In a potentially problematic decision for manufacturers and sellers of consumer packaged goods, a federal judge allowed a lawsuit against Atkins snack bars to proceed under the Missouri Merchandising Practices Act (“MMPA”). Johnson v. Atkins Nutritionals, Inc., 2:16-cv-04213. The MMPA is Missouri’s consumer protection statute that has attracted a steady rise in the filing of food labeling cases in Missouri over the past few years. The lawsuit arises from a local resident’s purchase of five different Atkins-brand “low carb” snack bars found in most grocery stores. The lawsuit alleges that Atkins misrepresented the carbohydrate content of its snack bars by making statements on the wrappers such as “Only [X]g Net Carbs” and “Counting Carbs?” Atkins asked the court to dismiss the lawsuit, and while the District Court dismissed some of Plaintiff’s state common law claims, and his implied warranty claim, it allowed Johnson’s MMPA claims to move forward.

The Court allowed Johnson to proceed on his MMPA claim, on the theory that labels stating that an Atkins bar contained “Only [X]g Net Carbs” were false, misleading or deceptive because such labels may be illegal under federal law. The court also allowed Johnson’s theory that a “Counting Carbs?” label is false, misleading or deceptive concerning the effects of sugar alcohols on blood sugar. Thus, even though the court decided that claims based on the calculation method for determining net carbs were preempted by federal law, evidence of the calculation method can be introduced because it relates to the assertion that sugar alcohols have energy content and impact blood sugar. The court also decided that evidence concerning the labels would be admissible to give context to the “Counting Carbs?” labels.

In its motion for summary judgment, Atkins had asked the court to dismiss the case because Johnson testified that he purchased the products for reasons other than what was stated on the wrappers. In fact, Johnson testified that he saw but did not read the “Counting Carbs?” label on one product, and did not even look at it on another one before purchasing it. He also testified that the word “only” in the “Only 2g Net Carbs” label was meaningless, but that he purchased the bars as a part of a zero-to-low carbohydrate diet plan to cut sugar and lose weight. Atkins argued that dismissal was warranted because the labels or their contents must have actually factored into Johnson’s purchasing decision for a violation of the MMPA to have occurred. In other words, Johnson must have relied on the labels, or their contents must have been material to his decision to purchase the bars.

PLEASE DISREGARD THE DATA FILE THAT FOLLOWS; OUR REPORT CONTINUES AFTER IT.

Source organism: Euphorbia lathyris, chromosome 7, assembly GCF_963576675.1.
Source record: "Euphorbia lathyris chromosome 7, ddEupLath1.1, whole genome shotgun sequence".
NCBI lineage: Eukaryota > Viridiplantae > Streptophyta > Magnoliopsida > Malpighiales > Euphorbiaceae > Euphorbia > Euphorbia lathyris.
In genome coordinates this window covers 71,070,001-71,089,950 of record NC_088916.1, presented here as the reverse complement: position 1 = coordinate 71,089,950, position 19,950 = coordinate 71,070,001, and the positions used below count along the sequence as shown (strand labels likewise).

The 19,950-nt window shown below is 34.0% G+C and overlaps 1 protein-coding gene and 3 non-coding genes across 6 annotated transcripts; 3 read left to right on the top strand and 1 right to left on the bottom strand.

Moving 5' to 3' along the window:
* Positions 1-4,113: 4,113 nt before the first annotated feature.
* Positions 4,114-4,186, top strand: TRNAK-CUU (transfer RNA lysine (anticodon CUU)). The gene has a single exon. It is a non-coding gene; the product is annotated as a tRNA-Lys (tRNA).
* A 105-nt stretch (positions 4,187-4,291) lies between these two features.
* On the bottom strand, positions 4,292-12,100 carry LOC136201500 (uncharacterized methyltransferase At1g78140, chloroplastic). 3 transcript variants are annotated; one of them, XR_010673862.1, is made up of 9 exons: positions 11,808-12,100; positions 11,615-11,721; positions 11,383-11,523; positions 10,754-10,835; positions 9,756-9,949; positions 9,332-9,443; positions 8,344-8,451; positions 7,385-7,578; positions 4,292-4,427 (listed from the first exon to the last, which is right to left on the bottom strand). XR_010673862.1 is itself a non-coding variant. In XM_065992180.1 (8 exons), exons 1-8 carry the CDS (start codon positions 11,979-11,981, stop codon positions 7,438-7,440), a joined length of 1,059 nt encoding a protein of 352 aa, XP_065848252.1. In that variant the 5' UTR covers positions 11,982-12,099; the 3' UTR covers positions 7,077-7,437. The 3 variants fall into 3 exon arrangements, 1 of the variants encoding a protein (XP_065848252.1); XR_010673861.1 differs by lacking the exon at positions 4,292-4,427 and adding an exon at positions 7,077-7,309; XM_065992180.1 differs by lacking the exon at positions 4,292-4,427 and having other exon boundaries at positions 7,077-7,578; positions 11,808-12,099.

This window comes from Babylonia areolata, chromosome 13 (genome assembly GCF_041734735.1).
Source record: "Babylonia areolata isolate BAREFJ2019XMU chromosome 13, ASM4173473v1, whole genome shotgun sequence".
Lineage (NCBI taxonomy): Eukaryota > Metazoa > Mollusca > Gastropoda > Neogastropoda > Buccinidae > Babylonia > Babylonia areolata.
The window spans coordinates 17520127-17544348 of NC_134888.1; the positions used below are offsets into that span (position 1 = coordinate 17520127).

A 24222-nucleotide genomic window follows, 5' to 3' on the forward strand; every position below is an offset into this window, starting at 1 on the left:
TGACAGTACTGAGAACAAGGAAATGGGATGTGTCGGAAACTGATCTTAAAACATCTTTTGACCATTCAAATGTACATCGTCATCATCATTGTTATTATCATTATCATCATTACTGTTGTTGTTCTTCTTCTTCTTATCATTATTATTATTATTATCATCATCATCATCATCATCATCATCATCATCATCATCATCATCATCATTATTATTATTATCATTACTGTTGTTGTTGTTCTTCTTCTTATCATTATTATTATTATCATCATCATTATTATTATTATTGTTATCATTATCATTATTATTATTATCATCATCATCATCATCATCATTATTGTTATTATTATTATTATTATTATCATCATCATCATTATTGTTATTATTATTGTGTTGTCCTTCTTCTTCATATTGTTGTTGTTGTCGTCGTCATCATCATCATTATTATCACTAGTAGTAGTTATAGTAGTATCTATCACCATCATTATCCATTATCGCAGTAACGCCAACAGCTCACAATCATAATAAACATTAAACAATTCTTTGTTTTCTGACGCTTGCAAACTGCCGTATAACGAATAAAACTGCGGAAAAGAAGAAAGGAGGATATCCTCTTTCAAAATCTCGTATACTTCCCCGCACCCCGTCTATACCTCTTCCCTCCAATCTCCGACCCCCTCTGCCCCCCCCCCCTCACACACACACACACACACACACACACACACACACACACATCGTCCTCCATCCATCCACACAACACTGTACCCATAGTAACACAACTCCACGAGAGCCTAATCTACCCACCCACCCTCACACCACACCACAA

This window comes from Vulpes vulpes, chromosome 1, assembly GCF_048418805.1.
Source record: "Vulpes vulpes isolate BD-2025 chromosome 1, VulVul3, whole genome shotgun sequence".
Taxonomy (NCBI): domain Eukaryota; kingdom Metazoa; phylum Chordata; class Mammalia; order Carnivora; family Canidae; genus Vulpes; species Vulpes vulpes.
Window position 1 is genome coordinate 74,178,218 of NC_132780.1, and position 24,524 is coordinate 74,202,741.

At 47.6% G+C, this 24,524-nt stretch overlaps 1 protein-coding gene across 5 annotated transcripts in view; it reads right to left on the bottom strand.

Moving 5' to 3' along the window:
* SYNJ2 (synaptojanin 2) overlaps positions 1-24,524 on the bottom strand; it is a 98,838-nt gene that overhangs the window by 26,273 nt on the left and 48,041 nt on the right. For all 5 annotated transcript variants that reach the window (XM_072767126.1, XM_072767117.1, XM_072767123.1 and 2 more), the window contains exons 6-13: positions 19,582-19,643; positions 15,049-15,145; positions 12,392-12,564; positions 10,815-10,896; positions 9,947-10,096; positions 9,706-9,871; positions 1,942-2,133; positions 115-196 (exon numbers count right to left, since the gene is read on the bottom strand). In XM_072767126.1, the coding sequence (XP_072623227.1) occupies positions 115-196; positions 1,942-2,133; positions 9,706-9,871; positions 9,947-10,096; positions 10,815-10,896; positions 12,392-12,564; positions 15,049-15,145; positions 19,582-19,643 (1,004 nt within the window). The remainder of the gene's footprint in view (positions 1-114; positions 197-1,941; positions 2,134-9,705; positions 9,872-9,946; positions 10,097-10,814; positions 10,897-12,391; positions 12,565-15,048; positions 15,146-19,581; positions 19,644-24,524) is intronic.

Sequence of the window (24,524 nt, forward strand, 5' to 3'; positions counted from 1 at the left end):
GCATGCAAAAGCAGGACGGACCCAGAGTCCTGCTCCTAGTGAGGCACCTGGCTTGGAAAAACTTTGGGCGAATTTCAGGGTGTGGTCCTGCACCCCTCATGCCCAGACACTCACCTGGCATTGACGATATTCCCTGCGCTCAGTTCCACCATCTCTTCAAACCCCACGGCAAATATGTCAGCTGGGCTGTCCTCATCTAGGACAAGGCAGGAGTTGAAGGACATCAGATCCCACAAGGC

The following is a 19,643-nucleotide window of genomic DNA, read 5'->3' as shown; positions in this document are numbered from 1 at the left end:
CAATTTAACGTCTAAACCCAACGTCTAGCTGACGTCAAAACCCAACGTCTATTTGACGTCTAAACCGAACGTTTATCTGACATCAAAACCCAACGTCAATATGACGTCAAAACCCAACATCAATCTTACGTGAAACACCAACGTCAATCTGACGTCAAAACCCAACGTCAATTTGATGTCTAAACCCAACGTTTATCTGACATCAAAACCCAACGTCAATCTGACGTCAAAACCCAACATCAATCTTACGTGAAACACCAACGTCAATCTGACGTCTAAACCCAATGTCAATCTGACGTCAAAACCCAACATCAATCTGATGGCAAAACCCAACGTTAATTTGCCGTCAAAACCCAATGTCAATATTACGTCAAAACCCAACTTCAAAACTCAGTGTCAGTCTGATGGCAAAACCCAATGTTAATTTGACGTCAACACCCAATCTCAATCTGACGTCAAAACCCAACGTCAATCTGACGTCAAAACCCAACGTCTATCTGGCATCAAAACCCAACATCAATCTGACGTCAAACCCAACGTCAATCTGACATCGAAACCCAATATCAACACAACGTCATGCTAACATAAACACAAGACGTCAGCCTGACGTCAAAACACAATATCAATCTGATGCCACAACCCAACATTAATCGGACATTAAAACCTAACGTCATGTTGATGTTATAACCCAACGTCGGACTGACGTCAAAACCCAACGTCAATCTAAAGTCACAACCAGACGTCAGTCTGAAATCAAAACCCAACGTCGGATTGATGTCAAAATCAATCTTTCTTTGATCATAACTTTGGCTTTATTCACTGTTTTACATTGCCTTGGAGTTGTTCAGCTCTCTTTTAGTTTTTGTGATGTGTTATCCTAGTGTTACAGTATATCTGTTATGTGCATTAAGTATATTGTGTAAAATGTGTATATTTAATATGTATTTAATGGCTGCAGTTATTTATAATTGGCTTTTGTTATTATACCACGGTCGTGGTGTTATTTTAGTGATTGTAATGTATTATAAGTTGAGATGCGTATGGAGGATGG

The court rejected this argument, citing Missouri Court case law, statutes, and regulations, stating that nothing in the MMPA indicates that there must be proof that a consumer actually relied on the allegedly unlawful practice to pursue a claim under the MMPA. The court pointed out that the definition of the three unlawful acts alleged by Johnson under the Act are intentionally broad: “The MMPA is a consumer-friendly law that is specifically designed to enable consumers to obtain relief even in those circumstances where they cannot prove fraud.” According to the court, Missouri law is well-established that materiality is an element of an MMPA claim only when the consumer alleges concealment as an unlawful practice. The proof required is that “the fact so-concealed would have been material to their purchasing decision.”

Thus, Johnson’s MMPA claim survived, with the Court concluding there was a genuine dispute of fact as to whether or not the “Only [X]g Net Carbs” label and the claim made in the “Counting Carbs?” label concealed facts that would have been a part of Johnson’s decision to purchase had he known them at the time.

Johnson’s common law claims fared differently. The court examined two product labels on five of the bars, to determine if Johnson established the elements of breach of express warranty and unjust enrichment. Breach of express warranty requires a showing that Johnson was aware of the statement made by Atkins that he is now saying is a misrepresentation. To prove unjust enrichment, there must be proof that Johnson actually relied upon the misrepresentation in making his purchase. Atkins won on both claims as to the “Counting Carbs?” label on the Peanut Butter Fudge Crips Bar and the Chocolate Peanut Butter Bars because the court found that Johnson saw the label but did not read it. The court allowed these two claims to proceed on the other three products containing the “Counting Carbs?” label and the “Only Xg Net Carbs” label — the Chocolate Chip Cookie Dough Bar, the Caramel Nut Chew Bar, and Endulge Chocolate Candies —only because there was a question of fact about whether Johnson saw and/or read the statements on those wrappers.

At the end of the day, however, this partial “victory” was not much of a victory for Atkins, because Plaintiff can seek at least as expansive remedies under the MMPA as those available under the common law theories.

There should be little doubt after Johnson v. Atkins that the MMPA means what it says when it comes to proving unlawful practices in food labeling. Food merchandisers can face liability for violation of the statute even if the contents of the label had no impact on consumer choice.